Business Books

Principles that lead to success (by Ray Dalio, the ‘Steve Jobs of investing’)

The Money Show’s Bruce Whitfield interviewed Gateways Business Consultants MD Ian Mann for his weekly business book review.

Mann reviewed “Principles” by Ray Dalio.

Description on Amazon:

Ray Dalio, one of the world’s most successful investors and entrepreneurs, shares the unconventional principles that he’s developed, refined and used over the past 40 years to create unique results in both life and business — and which any person or organisation can adopt to help achieve their goals.

In 1975, Ray Dalio founded an investment firm - Bridgewater Associates - out of his two-bedroom apartment in New York City.

Forty years later, Bridgewater has made more money for its clients than any other hedge fund in history and grown into the fifth most important private company in the United States, according to Fortune magazine.

Time magazine included Dalio on its list of the 100 most influential people in the world.

Along the way, Dalio discovered a set of unique principles that have led to Bridgewater’s exceptionally effective culture, which he describes as “an idea meritocracy that strives to achieve meaningful work and meaningful relationships through radical transparency.”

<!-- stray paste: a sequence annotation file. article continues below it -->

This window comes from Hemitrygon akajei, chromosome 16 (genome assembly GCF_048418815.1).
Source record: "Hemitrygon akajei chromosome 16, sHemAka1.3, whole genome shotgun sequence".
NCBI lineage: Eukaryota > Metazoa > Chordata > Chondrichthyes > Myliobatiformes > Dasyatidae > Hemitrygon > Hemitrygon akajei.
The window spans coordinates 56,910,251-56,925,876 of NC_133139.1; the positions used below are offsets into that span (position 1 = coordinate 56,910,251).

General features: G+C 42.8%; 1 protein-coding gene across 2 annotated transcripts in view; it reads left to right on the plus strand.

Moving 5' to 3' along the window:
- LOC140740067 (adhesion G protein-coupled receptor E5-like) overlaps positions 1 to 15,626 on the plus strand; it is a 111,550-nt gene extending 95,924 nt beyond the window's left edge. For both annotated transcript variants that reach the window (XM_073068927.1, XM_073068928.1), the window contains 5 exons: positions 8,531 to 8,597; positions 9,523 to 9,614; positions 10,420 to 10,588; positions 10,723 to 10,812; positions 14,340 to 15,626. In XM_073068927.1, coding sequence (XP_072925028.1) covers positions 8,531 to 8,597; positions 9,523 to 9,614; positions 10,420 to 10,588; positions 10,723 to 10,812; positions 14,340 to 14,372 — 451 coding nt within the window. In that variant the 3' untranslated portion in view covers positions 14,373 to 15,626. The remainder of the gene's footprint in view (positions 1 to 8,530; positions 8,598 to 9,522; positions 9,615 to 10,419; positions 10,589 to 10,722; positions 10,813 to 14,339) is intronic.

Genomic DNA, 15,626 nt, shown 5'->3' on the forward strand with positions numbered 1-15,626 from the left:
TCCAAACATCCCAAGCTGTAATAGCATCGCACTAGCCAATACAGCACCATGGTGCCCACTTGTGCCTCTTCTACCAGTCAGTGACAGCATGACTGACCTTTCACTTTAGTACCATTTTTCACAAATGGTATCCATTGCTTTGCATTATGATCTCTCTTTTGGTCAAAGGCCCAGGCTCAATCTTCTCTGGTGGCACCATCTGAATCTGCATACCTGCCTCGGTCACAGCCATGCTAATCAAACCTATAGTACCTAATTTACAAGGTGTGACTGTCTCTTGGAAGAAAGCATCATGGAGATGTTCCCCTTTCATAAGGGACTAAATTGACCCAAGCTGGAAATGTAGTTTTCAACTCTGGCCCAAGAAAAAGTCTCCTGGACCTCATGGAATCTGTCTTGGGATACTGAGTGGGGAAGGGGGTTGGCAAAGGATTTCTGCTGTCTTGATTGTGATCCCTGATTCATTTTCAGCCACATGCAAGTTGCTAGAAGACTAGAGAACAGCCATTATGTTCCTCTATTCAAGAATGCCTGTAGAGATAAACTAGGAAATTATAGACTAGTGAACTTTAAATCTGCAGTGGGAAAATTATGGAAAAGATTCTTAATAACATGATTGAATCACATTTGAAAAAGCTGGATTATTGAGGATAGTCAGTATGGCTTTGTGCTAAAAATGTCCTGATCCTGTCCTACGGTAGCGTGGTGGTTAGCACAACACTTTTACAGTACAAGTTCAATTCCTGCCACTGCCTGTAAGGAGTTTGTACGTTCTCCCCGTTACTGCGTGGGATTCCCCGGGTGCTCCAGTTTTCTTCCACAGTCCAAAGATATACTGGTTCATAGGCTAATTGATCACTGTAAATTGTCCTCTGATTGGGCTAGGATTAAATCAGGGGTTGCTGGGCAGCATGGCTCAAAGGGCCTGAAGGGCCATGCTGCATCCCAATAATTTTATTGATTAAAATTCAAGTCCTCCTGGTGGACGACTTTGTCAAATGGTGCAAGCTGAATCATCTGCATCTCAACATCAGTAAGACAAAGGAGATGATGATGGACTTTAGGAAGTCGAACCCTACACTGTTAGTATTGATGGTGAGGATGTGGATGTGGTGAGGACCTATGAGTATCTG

It is these principles - and not anything special about Dalio, who grew up an ordinary kid in a middle-class Long Island neighbourhood — that he believes are the reason behind his success.

In “Principles”, Dalio shares what he’s learned over the course of his remarkable career.

He argues that life, management, economics and investing can all be systemised into rules and understood like machines.

The book’s hundreds of practical lessons, which are built around his cornerstones of “radical truth” and “radical transparency,” include Dalio laying out the most effective ways for individuals and organisations to make decisions, approach challenges and build strong teams.

He also describes the innovative tools the firm uses to bring an idea meritocracy to life, such as creating “baseball cards” for all employees that distil their strengths and weaknesses, and employing computerised decision-making systems to make believability-weighted decisions.

While the book brims with novel ideas for organisations and institutions, “Principles” also offers a clear, straightforward approach to decision-making that Dalio believes anyone can apply, no matter what they’re seeking to achieve.

Here, from a man who has been called both “the Steve Jobs of investing” and “the philosopher king of the financial universe” (CIO magazine), is a rare opportunity to gain proven advice unlike anything you’ll find in the conventional business press.

For more detail; listen to the interview in the audio below.

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